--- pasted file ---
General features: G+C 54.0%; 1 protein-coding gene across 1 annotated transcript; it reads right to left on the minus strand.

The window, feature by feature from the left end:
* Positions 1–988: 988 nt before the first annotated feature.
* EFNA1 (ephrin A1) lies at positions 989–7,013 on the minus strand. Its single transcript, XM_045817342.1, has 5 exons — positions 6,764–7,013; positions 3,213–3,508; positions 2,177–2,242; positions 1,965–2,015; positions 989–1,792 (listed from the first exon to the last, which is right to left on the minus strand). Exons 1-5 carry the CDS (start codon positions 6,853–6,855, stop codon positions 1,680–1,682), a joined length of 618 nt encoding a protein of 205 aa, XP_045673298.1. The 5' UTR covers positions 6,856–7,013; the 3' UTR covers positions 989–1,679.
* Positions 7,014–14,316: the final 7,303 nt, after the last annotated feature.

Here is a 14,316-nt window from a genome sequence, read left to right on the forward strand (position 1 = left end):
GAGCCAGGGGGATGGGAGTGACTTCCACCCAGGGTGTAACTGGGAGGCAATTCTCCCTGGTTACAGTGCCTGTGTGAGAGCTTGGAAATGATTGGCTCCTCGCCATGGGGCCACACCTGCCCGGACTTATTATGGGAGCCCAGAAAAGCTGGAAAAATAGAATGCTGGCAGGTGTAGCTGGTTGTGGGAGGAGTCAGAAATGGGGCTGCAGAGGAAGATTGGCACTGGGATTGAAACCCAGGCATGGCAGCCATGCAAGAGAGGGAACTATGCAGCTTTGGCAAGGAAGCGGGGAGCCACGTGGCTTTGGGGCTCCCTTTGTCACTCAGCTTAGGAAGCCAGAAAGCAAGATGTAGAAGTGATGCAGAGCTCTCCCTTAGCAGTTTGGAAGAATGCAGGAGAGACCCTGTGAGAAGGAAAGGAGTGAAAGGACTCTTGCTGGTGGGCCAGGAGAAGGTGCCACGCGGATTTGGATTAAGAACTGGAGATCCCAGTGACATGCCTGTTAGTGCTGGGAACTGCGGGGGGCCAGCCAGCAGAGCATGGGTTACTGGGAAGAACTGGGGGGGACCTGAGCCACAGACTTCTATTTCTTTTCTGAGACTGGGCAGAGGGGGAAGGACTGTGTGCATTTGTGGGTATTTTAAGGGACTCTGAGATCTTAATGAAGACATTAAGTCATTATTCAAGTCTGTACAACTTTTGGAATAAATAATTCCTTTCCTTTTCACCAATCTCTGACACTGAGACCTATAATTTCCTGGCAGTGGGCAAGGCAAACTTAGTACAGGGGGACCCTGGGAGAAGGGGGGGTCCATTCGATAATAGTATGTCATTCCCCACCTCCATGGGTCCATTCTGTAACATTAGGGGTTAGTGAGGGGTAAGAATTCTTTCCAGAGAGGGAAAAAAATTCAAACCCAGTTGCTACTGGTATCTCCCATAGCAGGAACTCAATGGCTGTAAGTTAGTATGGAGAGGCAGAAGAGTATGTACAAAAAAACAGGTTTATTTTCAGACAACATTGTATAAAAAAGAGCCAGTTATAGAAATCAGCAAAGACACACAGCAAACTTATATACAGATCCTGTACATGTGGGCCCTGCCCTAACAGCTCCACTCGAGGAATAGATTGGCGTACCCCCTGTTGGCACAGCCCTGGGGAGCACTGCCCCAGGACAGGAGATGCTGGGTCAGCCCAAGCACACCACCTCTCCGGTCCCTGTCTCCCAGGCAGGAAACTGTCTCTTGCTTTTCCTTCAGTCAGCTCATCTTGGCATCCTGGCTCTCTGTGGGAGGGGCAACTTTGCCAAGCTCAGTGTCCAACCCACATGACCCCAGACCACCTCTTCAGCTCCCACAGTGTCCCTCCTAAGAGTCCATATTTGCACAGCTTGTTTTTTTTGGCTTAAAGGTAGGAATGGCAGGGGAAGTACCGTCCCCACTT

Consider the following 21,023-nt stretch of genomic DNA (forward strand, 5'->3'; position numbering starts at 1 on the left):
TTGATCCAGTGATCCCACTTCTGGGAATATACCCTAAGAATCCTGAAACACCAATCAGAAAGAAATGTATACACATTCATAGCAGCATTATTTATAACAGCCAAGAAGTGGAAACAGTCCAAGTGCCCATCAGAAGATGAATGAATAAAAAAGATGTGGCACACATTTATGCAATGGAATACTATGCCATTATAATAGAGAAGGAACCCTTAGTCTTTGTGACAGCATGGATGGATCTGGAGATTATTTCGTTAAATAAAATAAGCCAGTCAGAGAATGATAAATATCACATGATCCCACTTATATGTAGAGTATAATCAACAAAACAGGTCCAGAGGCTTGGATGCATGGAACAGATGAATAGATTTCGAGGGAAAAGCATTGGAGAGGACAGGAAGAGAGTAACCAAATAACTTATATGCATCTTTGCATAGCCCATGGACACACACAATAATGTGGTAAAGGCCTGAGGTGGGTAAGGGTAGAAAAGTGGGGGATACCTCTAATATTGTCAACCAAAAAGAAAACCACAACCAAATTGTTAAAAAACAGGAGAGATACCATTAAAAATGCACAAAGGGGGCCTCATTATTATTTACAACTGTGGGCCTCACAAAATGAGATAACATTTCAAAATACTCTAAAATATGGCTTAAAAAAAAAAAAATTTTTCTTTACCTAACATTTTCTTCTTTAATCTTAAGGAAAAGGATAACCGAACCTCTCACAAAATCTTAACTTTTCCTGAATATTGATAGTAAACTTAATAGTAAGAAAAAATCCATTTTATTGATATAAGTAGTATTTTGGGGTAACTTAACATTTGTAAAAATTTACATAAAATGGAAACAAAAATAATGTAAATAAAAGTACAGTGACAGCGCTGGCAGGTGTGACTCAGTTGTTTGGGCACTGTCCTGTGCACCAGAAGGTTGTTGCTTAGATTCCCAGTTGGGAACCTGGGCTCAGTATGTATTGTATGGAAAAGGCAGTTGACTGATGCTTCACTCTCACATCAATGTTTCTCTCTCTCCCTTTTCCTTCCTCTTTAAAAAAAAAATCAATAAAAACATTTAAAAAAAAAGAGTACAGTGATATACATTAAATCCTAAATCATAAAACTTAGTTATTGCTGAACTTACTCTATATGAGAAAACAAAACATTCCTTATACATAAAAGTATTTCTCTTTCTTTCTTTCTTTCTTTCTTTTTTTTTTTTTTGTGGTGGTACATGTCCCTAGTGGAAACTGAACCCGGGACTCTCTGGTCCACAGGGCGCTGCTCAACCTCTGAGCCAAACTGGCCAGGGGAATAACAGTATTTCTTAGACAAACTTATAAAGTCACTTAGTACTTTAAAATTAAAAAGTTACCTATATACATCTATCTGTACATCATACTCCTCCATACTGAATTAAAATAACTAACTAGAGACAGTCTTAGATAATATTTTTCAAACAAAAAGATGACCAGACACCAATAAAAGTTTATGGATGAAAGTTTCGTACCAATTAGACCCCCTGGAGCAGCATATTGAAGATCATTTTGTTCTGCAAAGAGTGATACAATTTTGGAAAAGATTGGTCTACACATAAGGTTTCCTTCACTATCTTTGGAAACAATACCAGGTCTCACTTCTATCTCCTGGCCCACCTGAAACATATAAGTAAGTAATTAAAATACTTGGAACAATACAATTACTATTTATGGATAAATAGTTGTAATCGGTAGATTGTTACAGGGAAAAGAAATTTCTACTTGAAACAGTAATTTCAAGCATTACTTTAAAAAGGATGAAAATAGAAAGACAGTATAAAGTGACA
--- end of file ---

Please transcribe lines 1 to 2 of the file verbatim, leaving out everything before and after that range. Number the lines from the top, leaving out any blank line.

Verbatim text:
General features: G+C 54.0%; 1 protein-coding gene across 1 annotated transcript; it reads right to left on the minus strand.

The window, feature by feature from the left end: